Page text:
Challenges in Identifying the Foot Motor Region in Patients with Brain Tumor on Routine MRI: Advantages of fMRI

Fellows’ Journal Club

Editor’s Comment

Thirty-five attending-level raters evaluated 14 brain tumors involving the frontoparietal convexity. Raters identified the location of the foot motor homunculus and determined whether the tumor involved the foot motor area and/or motor cortex by using anatomic MR imaging. Seventy-seven percent of the time raters correctly identified whether the tumor was in the foot motor cortex. Raters with fMRI experience were significantly better than raters without experience at foot motor fMRI centroid predictions.

Abstract

Axial T1-weighted without (A) or with (B) coregistered functional MR images obtained during a bilateral finger-tapping and foot motor paradigm. The raters were asked to identify the foot motor homunculus solely on the basis of the anatomic images (A) without the benefit of fMRI (B). fMRI places the extra-axial lesion just posterior to the primary motor gyrus, including the foot motor portion of the motor homunculus. Edema extends to involve both the precentral and postcentral gyri. The average arrow placement from the foot motor center was 16 mm in those with fMRI experience and 23 mm in those without it. A higher percentage of raters with fMRI experience than those without it placed the arrow in the motor gyrus (65% versus 50%). Eighteen percent of raters with fMRI experience correctly identified the tumor as not being located in the foot motor cortex, while 33% of raters without fMRI experience did so. Last, 35% and 39% of raters with and without fMRI experience, respectively, correctly identified the tumor as not being located in the motor gyrus. Most of the incorrect arrow placements were due to the arrow being placed in a gyrus posterior to the motor gyrus.
Axial T1-weighted without (A) or with (B) coregistered functional MR images obtained during a bilateral finger-tapping and foot motor paradigm. The raters were asked to identify the foot motor homunculus solely on the basis of the anatomic images (A) without the benefit of fMRI (B). fMRI places the extra-axial lesion just posterior to the primary motor gyrus, including the foot motor portion of the motor homunculus. Edema extends to involve both the precentral and postcentral gyri. The average arrow placement from the foot motor center was 16 mm in those with fMRI experience and 23 mm in those without it. A higher percentage of raters with fMRI experience than those without it placed the arrow in the motor gyrus (65% versus 50%). Eighteen percent of raters with fMRI experience correctly identified the tumor as not being located in the foot motor cortex, while 33% of raters without fMRI experience did so. Last, 35% and 39% of raters with and without fMRI experience, respectively, correctly identified the tumor as not being located in the motor gyrus. Most of the incorrect arrow placements were due to the arrow being placed in a gyrus posterior to the motor gyrus.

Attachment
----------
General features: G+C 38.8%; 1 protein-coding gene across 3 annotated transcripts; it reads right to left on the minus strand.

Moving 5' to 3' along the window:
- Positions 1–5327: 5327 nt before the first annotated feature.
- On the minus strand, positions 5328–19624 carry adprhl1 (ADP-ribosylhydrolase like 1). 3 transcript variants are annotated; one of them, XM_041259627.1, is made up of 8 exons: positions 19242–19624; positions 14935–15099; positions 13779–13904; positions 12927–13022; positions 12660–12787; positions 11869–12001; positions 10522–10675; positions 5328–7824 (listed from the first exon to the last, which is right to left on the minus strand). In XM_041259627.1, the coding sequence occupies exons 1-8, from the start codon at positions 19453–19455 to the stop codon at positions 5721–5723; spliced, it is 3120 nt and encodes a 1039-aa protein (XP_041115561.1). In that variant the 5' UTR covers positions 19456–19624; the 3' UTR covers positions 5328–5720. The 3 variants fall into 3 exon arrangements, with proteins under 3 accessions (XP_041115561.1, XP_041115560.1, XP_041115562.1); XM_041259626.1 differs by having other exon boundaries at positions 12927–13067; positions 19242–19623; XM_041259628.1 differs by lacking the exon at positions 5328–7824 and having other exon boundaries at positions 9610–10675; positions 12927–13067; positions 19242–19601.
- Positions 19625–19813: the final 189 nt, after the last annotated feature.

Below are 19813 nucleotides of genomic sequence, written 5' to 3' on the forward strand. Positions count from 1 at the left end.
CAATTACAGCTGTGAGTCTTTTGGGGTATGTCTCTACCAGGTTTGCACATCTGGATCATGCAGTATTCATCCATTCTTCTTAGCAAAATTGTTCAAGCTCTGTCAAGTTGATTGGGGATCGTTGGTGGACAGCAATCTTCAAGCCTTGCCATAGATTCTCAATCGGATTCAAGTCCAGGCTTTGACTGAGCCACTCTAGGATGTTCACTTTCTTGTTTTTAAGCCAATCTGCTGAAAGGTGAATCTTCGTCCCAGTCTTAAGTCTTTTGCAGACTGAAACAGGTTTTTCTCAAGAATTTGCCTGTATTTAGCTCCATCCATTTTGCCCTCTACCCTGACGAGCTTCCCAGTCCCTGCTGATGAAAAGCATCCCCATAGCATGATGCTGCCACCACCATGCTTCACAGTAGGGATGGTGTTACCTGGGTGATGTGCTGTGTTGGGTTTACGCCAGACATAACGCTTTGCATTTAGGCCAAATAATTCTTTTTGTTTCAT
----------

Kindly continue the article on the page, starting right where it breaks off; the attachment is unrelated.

Background and Purpose

Accurate localization of the foot/leg motor homunculus is essential because iatrogenic damage can render a patient wheelchair- or bed-bound. We hypothesized the following: 1) Readers would identify the foot motor homunculus <100% of the time on routine MR imaging, 2) neuroradiologists would perform better than nonradiologists, and 3) those with fMRI experience would perform better than those without it.

Materials and Methods

Thirty-five attending-level raters (24 neuroradiologists, 11 nonradiologists) evaluated 14 brain tumors involving the frontoparietal convexity. Raters were asked to identify the location of the foot motor homunculus and determine whether the tumor involved the foot motor area and/or motor cortex by using anatomic MR imaging. Results were compared on the basis of prior fMRI experience and medical specialty by using Mann-Whitney U test statistics.

Results

No rater was 100% correct. Raters correctly identified whether the tumor was in the foot motor cortex 77% of the time. Raters with fMRI experience were significantly better than raters without experience at foot motor fMRI centroid predictions (13 ± 6 mm versus 20 ± 13 mm from the foot motor cortex center, P = 2 × 10−6) and arrow placement in the motor gyrus (67% versus 47%, P = 7 × 10−5). Neuroradiologists were significantly better than nonradiologists at foot motor fMRI centroid predictions (15 ± 8 mm versus 20 ± 14 mm, P = .005) and arrow placement in the motor gyrus (61% versus 46%, P = .008).

Conclusions

The inability of experienced readers to consistently identify the location of the foot motor homunculus on routine MR imaging argues for using fMRI in the preoperative setting. Experience with fMRI leads to improved accuracy in identifying anatomic structures, even on routine MR imaging.

Read this article: http://www.ajnr.org/content/36/8/1488.full

Challenges in Identifying the Foot Motor Region in Patients with Brain Tumor on Routine MRI: Advantages of fMRI
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jross
Jeffrey Ross • Mayo Clinic, Phoenix

Dr. Jeffrey S. Ross is a Professor of Radiology at the Mayo Clinic College of Medicine, and practices neuroradiology at the Mayo Clinic in Phoenix, Arizona. His publications include over 100 peer-reviewed articles, nearly 60 non-refereed articles, 33 book chapters, and 10 books. He was an AJNR Senior Editor from 2006-2015, is a member of the editorial board for 3 other journals, and a manuscript reviewer for 10 journals. He became Editor-in-Chief of the AJNR in July 2015. He received the Gold Medal Award from the ASSR in 2013.